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Am J Obstet Gynecol. 1996 Oct;175(4 Pt 1):1029-32.

Multiple gestations from in vitro fertilization: successful implantation alone is not associated with subsequent preeclampsia.

Author information

1
Department of Obstetrics and Gynecology, New York Hospital-Cornell Medical Center, NY 10021, USA.

Abstract

OBJECTIVE:

Our purpose was to compare the risk for preeclampsia and severe preeclampsia in triplet and twin gestations and to evaluate the effect of successful implantation on the development of preeclampsia and on perinatal outcome in triplet pregnancies conceived by means of in vitro fertilization.

STUDY DESIGN:

A case control study was conducted of triplet pregnancies (n = 38) matched for maternal age, parity, race, and delivery date with twin pregnancies (n = 38) resulting from a single fetal reduction (spontaneously or by means of multifetal pregnancy reduction) after successful implantation of triplets. All pregnancies were conceived by means of in vitro fertilization. Rates of preeclampsia and other maternal complications, factors affecting implantation, and perinatal outcomes were compared. Preeclampsia and severe preeclampsia were defined by The American College of Obstetricians and Gynecologists criteria. The Student t test and the chi(2) test were used for statistical analysis.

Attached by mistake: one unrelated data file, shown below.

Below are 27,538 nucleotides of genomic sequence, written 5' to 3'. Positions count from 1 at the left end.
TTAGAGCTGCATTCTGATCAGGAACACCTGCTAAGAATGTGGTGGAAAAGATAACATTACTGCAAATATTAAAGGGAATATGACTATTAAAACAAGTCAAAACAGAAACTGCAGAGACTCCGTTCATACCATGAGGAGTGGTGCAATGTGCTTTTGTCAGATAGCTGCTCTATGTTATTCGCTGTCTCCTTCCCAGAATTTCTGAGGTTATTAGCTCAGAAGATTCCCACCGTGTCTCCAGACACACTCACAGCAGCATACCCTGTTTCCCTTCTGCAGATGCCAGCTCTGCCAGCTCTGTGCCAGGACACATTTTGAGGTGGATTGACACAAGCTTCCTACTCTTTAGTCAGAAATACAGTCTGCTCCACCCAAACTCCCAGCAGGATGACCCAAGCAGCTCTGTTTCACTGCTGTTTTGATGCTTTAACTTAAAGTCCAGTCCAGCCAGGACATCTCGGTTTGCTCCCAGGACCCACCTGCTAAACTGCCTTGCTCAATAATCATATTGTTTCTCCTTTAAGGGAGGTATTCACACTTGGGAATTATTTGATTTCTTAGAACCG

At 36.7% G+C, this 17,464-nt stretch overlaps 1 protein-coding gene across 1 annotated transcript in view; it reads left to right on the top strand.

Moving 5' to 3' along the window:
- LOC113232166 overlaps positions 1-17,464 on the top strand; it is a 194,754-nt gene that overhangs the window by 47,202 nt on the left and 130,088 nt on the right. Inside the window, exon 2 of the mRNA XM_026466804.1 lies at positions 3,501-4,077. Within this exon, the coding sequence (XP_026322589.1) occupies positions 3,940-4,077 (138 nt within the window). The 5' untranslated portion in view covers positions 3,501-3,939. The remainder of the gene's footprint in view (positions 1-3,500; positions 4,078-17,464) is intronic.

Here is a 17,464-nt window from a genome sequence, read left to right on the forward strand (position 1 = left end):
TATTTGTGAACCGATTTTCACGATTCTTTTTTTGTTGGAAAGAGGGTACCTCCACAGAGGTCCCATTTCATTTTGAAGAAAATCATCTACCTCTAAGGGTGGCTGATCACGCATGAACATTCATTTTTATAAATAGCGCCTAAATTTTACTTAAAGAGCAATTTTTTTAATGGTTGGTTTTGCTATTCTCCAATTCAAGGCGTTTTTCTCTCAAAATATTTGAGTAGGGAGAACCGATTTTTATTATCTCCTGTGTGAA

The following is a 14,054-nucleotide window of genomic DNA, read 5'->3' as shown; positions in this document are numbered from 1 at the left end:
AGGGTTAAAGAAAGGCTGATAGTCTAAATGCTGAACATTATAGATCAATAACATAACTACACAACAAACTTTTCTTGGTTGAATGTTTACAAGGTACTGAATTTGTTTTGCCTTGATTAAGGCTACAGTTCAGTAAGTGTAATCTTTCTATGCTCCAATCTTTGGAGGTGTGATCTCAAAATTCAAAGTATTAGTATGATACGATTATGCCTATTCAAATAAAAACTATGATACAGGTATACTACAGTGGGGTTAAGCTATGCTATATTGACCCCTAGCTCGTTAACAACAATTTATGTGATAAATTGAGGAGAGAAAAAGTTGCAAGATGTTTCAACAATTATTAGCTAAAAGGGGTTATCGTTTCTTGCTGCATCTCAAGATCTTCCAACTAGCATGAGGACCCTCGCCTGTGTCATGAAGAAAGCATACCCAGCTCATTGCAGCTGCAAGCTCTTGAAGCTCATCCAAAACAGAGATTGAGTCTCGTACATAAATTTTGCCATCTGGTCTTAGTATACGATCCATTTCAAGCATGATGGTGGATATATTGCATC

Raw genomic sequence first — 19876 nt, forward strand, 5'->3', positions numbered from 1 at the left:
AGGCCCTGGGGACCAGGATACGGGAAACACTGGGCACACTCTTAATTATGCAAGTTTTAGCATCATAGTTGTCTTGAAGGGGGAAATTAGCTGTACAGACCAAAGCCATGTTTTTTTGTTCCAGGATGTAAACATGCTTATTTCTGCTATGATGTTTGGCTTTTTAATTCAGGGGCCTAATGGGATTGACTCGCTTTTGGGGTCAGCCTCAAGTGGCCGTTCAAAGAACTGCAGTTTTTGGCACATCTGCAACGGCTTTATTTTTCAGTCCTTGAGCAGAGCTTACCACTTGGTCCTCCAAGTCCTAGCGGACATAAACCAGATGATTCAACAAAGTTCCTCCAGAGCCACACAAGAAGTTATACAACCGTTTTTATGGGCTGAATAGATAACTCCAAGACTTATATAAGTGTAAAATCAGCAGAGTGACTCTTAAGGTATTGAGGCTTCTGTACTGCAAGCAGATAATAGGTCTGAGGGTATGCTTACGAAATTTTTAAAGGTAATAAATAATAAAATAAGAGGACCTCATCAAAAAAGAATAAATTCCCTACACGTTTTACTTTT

RESULTS:

The triplet group had a higher rate of severe preeclampsia (26.3%) than the twin (reduced triplet) group (7.9%). The prevalence of preeclampsia (mild and severe combined) also was higher among the triplet group (44.7%) than among the twin group (15.8%). There was no difference in other maternal complications of pregnancy or in factors potentially affecting implantation, such as assisted hatching. Mean fetal weight was lower among the triplet group, but gestational age at delivery was not significantly different.

CONCLUSIONS:

The rate of preeclampsia is higher among triplets conceived by means of in vitro fertilization than among triplets conceived by means of in vitro fertilization and reduced to twins. This finding suggests that fetal number, placental mass, or factors unrelated to the success of implantation are more important to the development of preeclampsia than is successful implantation alone.

PMID:
8885770
DOI:
10.1016/s0002-9378(96)80047-0
[Indexed for MEDLINE]

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